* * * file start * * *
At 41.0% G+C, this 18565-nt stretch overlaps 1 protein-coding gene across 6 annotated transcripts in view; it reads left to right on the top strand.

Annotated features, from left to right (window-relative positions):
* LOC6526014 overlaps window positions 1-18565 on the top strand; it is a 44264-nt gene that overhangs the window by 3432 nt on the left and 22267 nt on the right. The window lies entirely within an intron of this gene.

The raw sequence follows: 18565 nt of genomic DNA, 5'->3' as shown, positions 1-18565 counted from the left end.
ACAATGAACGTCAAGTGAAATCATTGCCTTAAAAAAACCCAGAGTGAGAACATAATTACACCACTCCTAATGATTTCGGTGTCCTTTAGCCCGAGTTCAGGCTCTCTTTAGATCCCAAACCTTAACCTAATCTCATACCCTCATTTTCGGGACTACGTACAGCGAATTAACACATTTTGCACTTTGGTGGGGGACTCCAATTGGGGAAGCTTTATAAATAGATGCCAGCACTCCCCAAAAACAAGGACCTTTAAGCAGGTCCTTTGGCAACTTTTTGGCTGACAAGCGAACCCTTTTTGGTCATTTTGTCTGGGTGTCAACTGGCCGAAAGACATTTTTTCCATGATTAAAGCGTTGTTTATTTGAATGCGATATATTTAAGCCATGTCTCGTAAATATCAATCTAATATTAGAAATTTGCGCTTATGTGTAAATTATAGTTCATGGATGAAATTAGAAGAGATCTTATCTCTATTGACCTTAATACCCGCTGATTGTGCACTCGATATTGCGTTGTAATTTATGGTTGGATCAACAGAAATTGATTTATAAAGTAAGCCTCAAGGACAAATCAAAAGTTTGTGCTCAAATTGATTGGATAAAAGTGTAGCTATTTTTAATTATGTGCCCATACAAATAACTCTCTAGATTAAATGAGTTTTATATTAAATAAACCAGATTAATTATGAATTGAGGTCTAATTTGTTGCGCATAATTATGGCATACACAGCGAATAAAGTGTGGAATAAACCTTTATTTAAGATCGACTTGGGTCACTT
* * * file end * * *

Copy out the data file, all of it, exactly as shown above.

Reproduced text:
At 41.0% G+C, this 18565-nt stretch overlaps 1 protein-coding gene across 6 annotated transcripts in view; it reads left to right on the top strand.

Annotated features, from left to right (window-relative positions):
* LOC6526014 overlaps window positions 1-18565 on the top strand; it is a 44264-nt gene that overhangs the window by 3432 nt on the left and 22267 nt on the right. The window lies entirely within an intron of this gene.

The raw sequence follows: 18565 nt of genomic DNA, 5'->3' as shown, positions 1-18565 counted from the left end.
ACAATGAACGTCAAGTGAAATCATTGCCTTAAAAAAACCCAGAGTGAGAACATAATTACACCACTCCTAATGATTTCGGTGTCCTTTAGCCCGAGTTCAGGCTCTCTTTAGATCCCAAACCTTAACCTAATCTCATACCCTCATTTTCGGGACTACGTACAGCGAATTAACACATTTTGCACTTTGGTGGGGGACTCCAATTGGGGAAGCTTTATAAATAGATGCCAGCACTCCCCAAAAACAAGGACCTTTAAGCAGGTCCTTTGGCAACTTTTTGGCTGACAAGCGAACCCTTTTTGGTCATTTTGTCTGGGTGTCAACTGGCCGAAAGACATTTTTTCCATGATTAAAGCGTTGTTTATTTGAATGCGATATATTTAAGCCATGTCTCGTAAATATCAATCTAATATTAGAAATTTGCGCTTATGTGTAAATTATAGTTCATGGATGAAATTAGAAGAGATCTTATCTCTATTGACCTTAATACCCGCTGATTGTGCACTCGATATTGCGTTGTAATTTATGGTTGGATCAACAGAAATTGATTTATAAAGTAAGCCTCAAGGACAAATCAAAAGTTTGTGCTCAAATTGATTGGATAAAAGTGTAGCTATTTTTAATTATGTGCCCATACAAATAACTCTCTAGATTAAATGAGTTTTATATTAAATAAACCAGATTAATTATGAATTGAGGTCTAATTTGTTGCGCATAATTATGGCATACACAGCGAATAAAGTGTGGAATAAACCTTTATTTAAGATCGACTTGGGTCACTT